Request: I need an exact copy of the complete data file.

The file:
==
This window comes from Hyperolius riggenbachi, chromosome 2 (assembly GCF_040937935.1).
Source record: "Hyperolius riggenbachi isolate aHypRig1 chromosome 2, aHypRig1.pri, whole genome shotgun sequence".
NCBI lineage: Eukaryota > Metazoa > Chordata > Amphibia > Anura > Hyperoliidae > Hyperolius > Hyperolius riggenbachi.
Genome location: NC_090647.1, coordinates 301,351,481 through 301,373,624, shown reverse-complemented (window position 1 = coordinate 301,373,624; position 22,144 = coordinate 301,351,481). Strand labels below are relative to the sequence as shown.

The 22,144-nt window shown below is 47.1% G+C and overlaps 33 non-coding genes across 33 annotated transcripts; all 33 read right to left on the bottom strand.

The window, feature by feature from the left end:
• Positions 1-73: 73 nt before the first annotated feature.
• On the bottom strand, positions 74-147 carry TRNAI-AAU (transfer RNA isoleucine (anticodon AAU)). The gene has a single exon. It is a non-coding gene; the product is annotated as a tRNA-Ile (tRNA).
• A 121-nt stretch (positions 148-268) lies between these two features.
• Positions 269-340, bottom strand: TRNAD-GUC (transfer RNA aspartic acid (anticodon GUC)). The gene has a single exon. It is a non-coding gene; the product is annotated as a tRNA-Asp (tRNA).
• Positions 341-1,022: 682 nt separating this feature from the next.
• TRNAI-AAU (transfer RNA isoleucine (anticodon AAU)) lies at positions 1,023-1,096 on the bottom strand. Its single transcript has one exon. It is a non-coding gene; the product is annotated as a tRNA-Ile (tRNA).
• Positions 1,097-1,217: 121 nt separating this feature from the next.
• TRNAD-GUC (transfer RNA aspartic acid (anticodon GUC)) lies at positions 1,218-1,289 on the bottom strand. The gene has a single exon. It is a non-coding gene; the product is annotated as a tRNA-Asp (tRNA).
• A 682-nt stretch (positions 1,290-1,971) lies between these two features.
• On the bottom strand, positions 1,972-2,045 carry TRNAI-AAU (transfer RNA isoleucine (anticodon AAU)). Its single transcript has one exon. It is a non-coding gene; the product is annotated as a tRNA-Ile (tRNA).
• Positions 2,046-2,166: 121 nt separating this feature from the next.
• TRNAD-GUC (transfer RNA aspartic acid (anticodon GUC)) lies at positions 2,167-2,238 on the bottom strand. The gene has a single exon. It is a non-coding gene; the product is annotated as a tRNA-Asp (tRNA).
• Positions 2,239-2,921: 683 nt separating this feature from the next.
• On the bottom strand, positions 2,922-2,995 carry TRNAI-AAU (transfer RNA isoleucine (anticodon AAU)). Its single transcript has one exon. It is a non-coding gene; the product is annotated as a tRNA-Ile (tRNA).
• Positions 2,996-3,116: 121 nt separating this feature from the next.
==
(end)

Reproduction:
This window comes from Hyperolius riggenbachi, chromosome 2 (assembly GCF_040937935.1).
Source record: "Hyperolius riggenbachi isolate aHypRig1 chromosome 2, aHypRig1.pri, whole genome shotgun sequence".
NCBI lineage: Eukaryota > Metazoa > Chordata > Amphibia > Anura > Hyperoliidae > Hyperolius > Hyperolius riggenbachi.
Genome location: NC_090647.1, coordinates 301,351,481 through 301,373,624, shown reverse-complemented (window position 1 = coordinate 301,373,624; position 22,144 = coordinate 301,351,481). Strand labels below are relative to the sequence as shown.

The 22,144-nt window shown below is 47.1% G+C and overlaps 33 non-coding genes across 33 annotated transcripts; all 33 read right to left on the bottom strand.

The window, feature by feature from the left end:
• Positions 1-73: 73 nt before the first annotated feature.
• On the bottom strand, positions 74-147 carry TRNAI-AAU (transfer RNA isoleucine (anticodon AAU)). The gene has a single exon. It is a non-coding gene; the product is annotated as a tRNA-Ile (tRNA).
• A 121-nt stretch (positions 148-268) lies between these two features.
• Positions 269-340, bottom strand: TRNAD-GUC (transfer RNA aspartic acid (anticodon GUC)). The gene has a single exon. It is a non-coding gene; the product is annotated as a tRNA-Asp (tRNA).
• Positions 341-1,022: 682 nt separating this feature from the next.
• TRNAI-AAU (transfer RNA isoleucine (anticodon AAU)) lies at positions 1,023-1,096 on the bottom strand. Its single transcript has one exon. It is a non-coding gene; the product is annotated as a tRNA-Ile (tRNA).
• Positions 1,097-1,217: 121 nt separating this feature from the next.
• TRNAD-GUC (transfer RNA aspartic acid (anticodon GUC)) lies at positions 1,218-1,289 on the bottom strand. The gene has a single exon. It is a non-coding gene; the product is annotated as a tRNA-Asp (tRNA).
• A 682-nt stretch (positions 1,290-1,971) lies between these two features.
• On the bottom strand, positions 1,972-2,045 carry TRNAI-AAU (transfer RNA isoleucine (anticodon AAU)). Its single transcript has one exon. It is a non-coding gene; the product is annotated as a tRNA-Ile (tRNA).
• Positions 2,046-2,166: 121 nt separating this feature from the next.
• TRNAD-GUC (transfer RNA aspartic acid (anticodon GUC)) lies at positions 2,167-2,238 on the bottom strand. The gene has a single exon. It is a non-coding gene; the product is annotated as a tRNA-Asp (tRNA).
• Positions 2,239-2,921: 683 nt separating this feature from the next.
• On the bottom strand, positions 2,922-2,995 carry TRNAI-AAU (transfer RNA isoleucine (anticodon AAU)). Its single transcript has one exon. It is a non-coding gene; the product is annotated as a tRNA-Ile (tRNA).
• Positions 2,996-3,116: 121 nt separating this feature from the next.